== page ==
Working Visas Around the World

Deciding whether to move abroad for work can be a difficult decision, but it’s also a decision which can sometimes be completely dependent on the visa application. Visas are the key to emigration or travelling long term, so investing time into the process and making sure the application has as much detail as possible is absolutely worthwhile in the long run.

Sometimes it’s not as simple as a straightforward online application form though, as those applying for American visas will need to prepare for an interview held at the American Embassy. Also, finding out which visa applies to you and the country you’re travelling to can be a minefield, especially if you’re heading to Australia which has 21 different types of working visa.

There are a number of supporting documents needed alongside each visa application so ensuring these are all filled in correctly can take a lot of time. Each country has its own little quirks when it comes to visa applications, it’s not a one size fits all situation.

Brits looking to move or work abroad have been urged to get to grips with the different types of working visas in five popular emigration hotspots. As a result, we teamed up with the travel experts over at MyBaggage.com, who have simplified some of the jargon surrounding visa applications in countries such as Canada, Australia and China.

1. Australia

Perhaps the most confusing system, Australia has 21 different types of working visa. Some, such as the Skilled-Recognised Graduate visa are specific to certain industries and can allow you to take family into the country. Some visas are temporary for a certain number of years, meaning a further visa is required to stay living in the country permanently.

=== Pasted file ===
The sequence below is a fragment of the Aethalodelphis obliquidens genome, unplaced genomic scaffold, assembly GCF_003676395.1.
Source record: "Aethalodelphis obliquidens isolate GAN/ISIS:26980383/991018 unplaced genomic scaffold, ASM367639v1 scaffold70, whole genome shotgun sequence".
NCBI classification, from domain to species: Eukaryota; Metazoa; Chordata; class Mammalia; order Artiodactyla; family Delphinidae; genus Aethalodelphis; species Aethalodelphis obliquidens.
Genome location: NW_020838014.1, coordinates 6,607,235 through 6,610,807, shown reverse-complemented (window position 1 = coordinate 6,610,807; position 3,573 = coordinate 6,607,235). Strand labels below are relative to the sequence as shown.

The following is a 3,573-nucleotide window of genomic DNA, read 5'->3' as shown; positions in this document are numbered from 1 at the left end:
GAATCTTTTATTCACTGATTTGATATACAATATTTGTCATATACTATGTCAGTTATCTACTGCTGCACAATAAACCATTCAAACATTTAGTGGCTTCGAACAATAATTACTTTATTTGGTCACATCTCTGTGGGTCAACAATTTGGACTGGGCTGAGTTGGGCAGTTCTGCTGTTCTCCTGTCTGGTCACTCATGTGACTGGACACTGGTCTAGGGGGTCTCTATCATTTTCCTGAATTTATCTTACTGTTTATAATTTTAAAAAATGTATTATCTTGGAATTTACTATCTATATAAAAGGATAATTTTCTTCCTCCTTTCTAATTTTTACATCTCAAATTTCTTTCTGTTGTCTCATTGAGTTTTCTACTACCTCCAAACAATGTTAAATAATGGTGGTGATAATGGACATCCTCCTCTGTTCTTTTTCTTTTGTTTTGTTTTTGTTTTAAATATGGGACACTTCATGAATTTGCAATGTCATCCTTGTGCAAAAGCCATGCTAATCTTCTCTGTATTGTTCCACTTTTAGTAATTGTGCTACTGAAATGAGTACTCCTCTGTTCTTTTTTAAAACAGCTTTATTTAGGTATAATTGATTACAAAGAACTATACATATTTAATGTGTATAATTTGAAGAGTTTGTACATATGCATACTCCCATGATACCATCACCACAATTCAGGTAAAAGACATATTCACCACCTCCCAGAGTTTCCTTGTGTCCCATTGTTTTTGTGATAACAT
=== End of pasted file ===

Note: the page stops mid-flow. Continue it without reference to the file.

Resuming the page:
Other visas such as the Business Innovation and Investor Visa require applicants to invest at least 1.5million Australian Dollars into Australia, meaning you may have to have a lot of money in the bank before you plan on moving down under.

2. Canada

In Canada there are two types of work visas – Open Work Permits and Employer-specific Work Permits. Employer-Specific Work Permits are much more specific, allowing you to work for a named employer, for a specific amount of time and sometimes only in a specific location.

Open Work Permits allow you to be employed by anyone in Canada, apart from companies who haven’t met specific conditions or operate within adult industries.

3. China

Business visas are valid for two years and allow multiple stays of up to 90 days at a time. Z-Visas are issued to applicants who are taking up a post or employment in China, and their accompanying family members. The post must be agreed before the application process begins.

Before you move to China, however you must visit the Chinese Embassy twice – to submit and collect the application. This is to ensure all your fingerprint data is correct and the government has all of your biometric data.

4. United States of America

There are four broad types of working visas in America. Temporary Employment Visas are for those wanting to work within a specific industry for a certain length of time. Exchange Visitor Visas are for applicants within approved programs such as teachers, professors and summer workers.

Media visas are for members of foreign media whose home office is in a foreign country. The final, Trade Treaty visa is for applicants who are qualified to conduct treaty-based trade or investment in the United States.

All American visa applications require an interview at the American embassy and must ensure they have two full pages blank in their passport so the States can quite literally leave their mark.

5. India

To be granted an employment visa you must have an employment contract signed by both parties. Visas are granted for either six months, one year or two years.

Visas are valid from the day they’re granted, not from the day you plan to leave, sometimes making it difficult to plan how long you want the visa to be.

Diana Simpson

Diana is a passionate journalist and a curious soul who is on the quest of finding what she loves the most; coffee, dogs, books or traveling? Born and bred in London, writing is her healing power.

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